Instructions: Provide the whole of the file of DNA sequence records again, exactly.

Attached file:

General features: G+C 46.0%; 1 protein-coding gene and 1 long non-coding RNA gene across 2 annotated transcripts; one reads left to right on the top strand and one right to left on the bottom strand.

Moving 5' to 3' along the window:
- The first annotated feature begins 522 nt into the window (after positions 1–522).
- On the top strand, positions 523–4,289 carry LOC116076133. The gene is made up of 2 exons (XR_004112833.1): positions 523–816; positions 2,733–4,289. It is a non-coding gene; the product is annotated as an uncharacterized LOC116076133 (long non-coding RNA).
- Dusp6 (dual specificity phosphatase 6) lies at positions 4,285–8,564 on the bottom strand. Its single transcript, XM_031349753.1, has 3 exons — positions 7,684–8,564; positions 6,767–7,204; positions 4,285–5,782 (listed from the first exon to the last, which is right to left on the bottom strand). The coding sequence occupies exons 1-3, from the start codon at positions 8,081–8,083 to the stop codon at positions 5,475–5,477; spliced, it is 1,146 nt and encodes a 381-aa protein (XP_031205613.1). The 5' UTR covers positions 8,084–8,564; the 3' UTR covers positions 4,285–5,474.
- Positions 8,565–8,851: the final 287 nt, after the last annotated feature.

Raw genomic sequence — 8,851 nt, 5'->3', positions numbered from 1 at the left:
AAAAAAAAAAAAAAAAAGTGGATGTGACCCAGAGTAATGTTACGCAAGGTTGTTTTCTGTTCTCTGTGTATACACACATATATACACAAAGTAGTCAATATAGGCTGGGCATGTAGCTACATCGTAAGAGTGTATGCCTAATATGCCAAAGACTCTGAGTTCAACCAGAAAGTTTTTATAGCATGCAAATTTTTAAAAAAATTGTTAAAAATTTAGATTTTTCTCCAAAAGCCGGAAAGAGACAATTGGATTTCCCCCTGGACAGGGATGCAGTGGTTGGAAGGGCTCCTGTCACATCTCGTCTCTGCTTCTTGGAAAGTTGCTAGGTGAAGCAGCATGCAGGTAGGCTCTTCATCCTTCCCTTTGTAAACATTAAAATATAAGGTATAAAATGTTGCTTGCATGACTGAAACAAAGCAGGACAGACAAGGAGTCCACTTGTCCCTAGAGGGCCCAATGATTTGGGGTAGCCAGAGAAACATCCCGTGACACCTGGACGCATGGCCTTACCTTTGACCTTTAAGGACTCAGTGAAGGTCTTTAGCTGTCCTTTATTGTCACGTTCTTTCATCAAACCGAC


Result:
General features: G+C 46.0%; 1 protein-coding gene and 1 long non-coding RNA gene across 2 annotated transcripts; one reads left to right on the top strand and one right to left on the bottom strand.

Moving 5' to 3' along the window:
- The first annotated feature begins 522 nt into the window (after positions 1–522).
- On the top strand, positions 523–4,289 carry LOC116076133. The gene is made up of 2 exons (XR_004112833.1): positions 523–816; positions 2,733–4,289. It is a non-coding gene; the product is annotated as an uncharacterized LOC116076133 (long non-coding RNA).
- Dusp6 (dual specificity phosphatase 6) lies at positions 4,285–8,564 on the bottom strand. Its single transcript, XM_031349753.1, has 3 exons — positions 7,684–8,564; positions 6,767–7,204; positions 4,285–5,782 (listed from the first exon to the last, which is right to left on the bottom strand). The coding sequence occupies exons 1-3, from the start codon at positions 8,081–8,083 to the stop codon at positions 5,475–5,477; spliced, it is 1,146 nt and encodes a 381-aa protein (XP_031205613.1). The 5' UTR covers positions 8,084–8,564; the 3' UTR covers positions 4,285–5,474.
- Positions 8,565–8,851: the final 287 nt, after the last annotated feature.

Raw genomic sequence — 8,851 nt, 5'->3', positions numbered from 1 at the left:
AAAAAAAAAAAAAAAAAGTGGATGTGACCCAGAGTAATGTTACGCAAGGTTGTTTTCTGTTCTCTGTGTATACACACATATATACACAAAGTAGTCAATATAGGCTGGGCATGTAGCTACATCGTAAGAGTGTATGCCTAATATGCCAAAGACTCTGAGTTCAACCAGAAAGTTTTTATAGCATGCAAATTTTTAAAAAAATTGTTAAAAATTTAGATTTTTCTCCAAAAGCCGGAAAGAGACAATTGGATTTCCCCCTGGACAGGGATGCAGTGGTTGGAAGGGCTCCTGTCACATCTCGTCTCTGCTTCTTGGAAAGTTGCTAGGTGAAGCAGCATGCAGGTAGGCTCTTCATCCTTCCCTTTGTAAACATTAAAATATAAGGTATAAAATGTTGCTTGCATGACTGAAACAAAGCAGGACAGACAAGGAGTCCACTTGTCCCTAGAGGGCCCAATGATTTGGGGTAGCCAGAGAAACATCCCGTGACACCTGGACGCATGGCCTTACCTTTGACCTTTAAGGACTCAGTGAAGGTCTTTAGCTGTCCTTTATTGTCACGTTCTTTCATCAAACCGAC